All 2200 houses at Queen’s Park were occupied in 1887, when the rents were much lower than those nearby. By 1899 the estate was ’carefully sustained in respectability’, there was a waiting list for tenancies, and rents were never in arrears. Only a fifth of the inabitants lived in poverty, compared with more than 55 per cent in Kensal New Town, and those that did so may have lived outside the company’s estate, around Herries Street.

The north-east corner of Chelsea Detached was acquired by 1874 by the United Land Co. which eventually laid out Beethoven Street, Mozart Street, Herries Street, and Lancefield Street. These terraced houses were tightly packed - Beethoven and Mozart streets had been built up by 1886.

In the period between the World Wars Queen’s Park changed very little, its rented houses continuing to be in demand.

Damage to Queen’s Park during the Second World War included destruction by a land mine at the corner of Ilbert Street and Peach Street, where Paddington council was building Queen’s Park Court in 1951. The Artizans’ company disposed of its remaining Queen’s Park properties in 1964. In 1978 the houses along most of the southern edge of the estate, between Droop Street and Harrow Road from Sixth Avenue almost to Third Avenue, made way for Westminster’s Avenue Gardens consisting of 11 blocks named after trees.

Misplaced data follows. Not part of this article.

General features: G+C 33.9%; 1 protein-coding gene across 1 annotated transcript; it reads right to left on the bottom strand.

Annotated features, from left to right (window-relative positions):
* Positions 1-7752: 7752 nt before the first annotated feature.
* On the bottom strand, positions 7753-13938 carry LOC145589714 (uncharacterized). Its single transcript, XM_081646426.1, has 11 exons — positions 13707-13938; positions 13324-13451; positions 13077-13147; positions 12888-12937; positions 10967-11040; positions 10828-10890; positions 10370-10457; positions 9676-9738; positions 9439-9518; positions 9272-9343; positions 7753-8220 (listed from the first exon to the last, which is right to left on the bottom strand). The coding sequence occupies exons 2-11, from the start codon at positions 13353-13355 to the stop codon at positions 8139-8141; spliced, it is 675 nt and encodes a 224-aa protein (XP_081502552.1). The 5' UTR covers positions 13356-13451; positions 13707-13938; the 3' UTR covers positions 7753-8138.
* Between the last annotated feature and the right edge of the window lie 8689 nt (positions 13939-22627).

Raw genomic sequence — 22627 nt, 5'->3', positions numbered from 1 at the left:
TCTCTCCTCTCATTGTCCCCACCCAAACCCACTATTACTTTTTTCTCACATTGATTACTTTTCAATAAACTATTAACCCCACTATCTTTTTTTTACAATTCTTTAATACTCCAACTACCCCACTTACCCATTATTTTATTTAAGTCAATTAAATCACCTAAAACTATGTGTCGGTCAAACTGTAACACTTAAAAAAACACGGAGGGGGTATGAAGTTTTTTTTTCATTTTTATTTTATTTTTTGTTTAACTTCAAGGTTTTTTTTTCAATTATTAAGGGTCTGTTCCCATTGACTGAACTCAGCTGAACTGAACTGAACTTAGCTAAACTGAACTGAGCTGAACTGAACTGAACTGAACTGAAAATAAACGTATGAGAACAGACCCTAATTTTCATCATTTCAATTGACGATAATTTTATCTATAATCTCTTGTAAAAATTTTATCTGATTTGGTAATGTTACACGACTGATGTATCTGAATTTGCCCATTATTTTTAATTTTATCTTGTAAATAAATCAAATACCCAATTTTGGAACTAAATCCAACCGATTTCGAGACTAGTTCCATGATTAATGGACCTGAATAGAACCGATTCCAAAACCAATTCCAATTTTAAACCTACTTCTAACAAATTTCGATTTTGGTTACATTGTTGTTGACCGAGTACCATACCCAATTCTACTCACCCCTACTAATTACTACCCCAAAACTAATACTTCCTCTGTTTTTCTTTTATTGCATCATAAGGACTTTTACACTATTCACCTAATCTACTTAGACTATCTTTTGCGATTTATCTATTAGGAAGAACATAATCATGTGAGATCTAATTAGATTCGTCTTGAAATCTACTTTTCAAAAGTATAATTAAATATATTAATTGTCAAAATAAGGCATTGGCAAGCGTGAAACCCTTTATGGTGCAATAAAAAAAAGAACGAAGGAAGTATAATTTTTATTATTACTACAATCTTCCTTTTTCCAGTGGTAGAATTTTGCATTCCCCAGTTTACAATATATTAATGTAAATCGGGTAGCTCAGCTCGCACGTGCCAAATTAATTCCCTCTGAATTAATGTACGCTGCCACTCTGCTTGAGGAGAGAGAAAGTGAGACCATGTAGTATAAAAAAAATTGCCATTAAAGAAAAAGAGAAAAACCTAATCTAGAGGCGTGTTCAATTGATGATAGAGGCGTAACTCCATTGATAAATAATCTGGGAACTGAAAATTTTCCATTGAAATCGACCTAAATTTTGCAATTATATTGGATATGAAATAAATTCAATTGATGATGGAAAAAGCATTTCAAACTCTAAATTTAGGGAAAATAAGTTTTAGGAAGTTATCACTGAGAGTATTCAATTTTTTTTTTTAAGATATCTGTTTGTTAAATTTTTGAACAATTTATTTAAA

On the border of Queen’s Park, between Lancefield Street and Third Avenue, in 1970 Westminster Council began work on the Mozart Estate which was intended for 3450 residents and was later extended northward as far as Kilburn Lane. The completed estate in 1972 formed a rectangle bisected by Dart Street. St Jude’s church was demolished and the north-south Lancefield Street and Herries Street were reduced to short cul-de-sacs.

Most of Queen’s Park was declared a conservation area in 1978.

Rebuilding in Queen’s Park has consisted chiefly of Queen’s Park Court and Avenue Gardens surrounding the Victorian-era Queens Park Public Library on Fourth Avenue.